The next 3 days will be with short blogs on female artists that i admire very much. Today’s one is on Louise Nevelson who’s portrait by Suzy Embo is for sale at http://www.ftn-books.com.
Next year , starting at 23rd of june 2017 a large retrospective on Embo’s photographs will be organized at the FOMU /FotoMuseum Antwerpen. The photograph i have for sale was a lucky find , because it was hidden in one of the great Nevelson catalogues i bought years ago. Excellent condition of the photograph and the strong image of Louise Nevelson makes this one of my favorite artists photographs i have ever seen.
Louise Nevelson is in European undervalued artist, who made assemblages from left over materials and who was not that well known some 30 years ago. She had her exhibitions and retrospectives, but only since a few decades her works appear at auctions and in group exhibitions by Abstract expressionists. Stil she had a loyal following of admirers in the Netherlands and Belgium. In Belgium she even had a solo exhibition in the Paleis voor Schone Kunsten in 197 and you can visit one of the large works at the Centre Pompidou museum in Metz, but for the most of us in Europe this artist was a mystery….(and still is). The case in the US was a total different one. She was recognized as one of the most important sculptors from the 20th century from the early 60’s and onwards.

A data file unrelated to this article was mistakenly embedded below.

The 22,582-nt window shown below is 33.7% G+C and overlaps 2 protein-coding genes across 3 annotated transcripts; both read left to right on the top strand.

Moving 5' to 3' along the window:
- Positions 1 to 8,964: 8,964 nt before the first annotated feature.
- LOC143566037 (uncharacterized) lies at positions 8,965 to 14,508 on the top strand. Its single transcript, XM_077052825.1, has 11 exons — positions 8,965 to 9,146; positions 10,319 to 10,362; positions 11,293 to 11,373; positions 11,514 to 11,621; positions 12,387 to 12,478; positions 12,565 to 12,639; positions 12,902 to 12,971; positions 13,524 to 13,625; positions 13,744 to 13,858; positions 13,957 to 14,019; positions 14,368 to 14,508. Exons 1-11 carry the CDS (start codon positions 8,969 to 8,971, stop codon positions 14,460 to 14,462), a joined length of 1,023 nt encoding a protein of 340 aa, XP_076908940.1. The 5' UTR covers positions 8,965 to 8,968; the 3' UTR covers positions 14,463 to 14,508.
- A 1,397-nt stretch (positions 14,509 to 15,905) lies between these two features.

Major museums began purchasing Nevelson’s wall sculptures in the late 1950s, and she was included in the landmark “Sixteen Americans” exhibition at New York’s Museum of Modern Art in 1959. In the following decades she earned commissions for large-scale sculptures from institutions such as Princeton University (Atmosphere and Environment X, 1969), the Massachusetts Institute of Technology (Transparent Horizon, 1975), and the Philadelphia Federal Courthouse (Bicentennial Dawn, 1976). In 1967 the first major retrospective of her work was presented at the Whitney Museum of American Art in New York City. During the 1970s and ’80s Nevelson expanded the variety of materials used in her sculptures, incorporating objects made of aluminum, Plexiglas, and Lucite. Not until she was in her 60s did Nevelson win recognition as one of the foremost sculptors of the 20th century.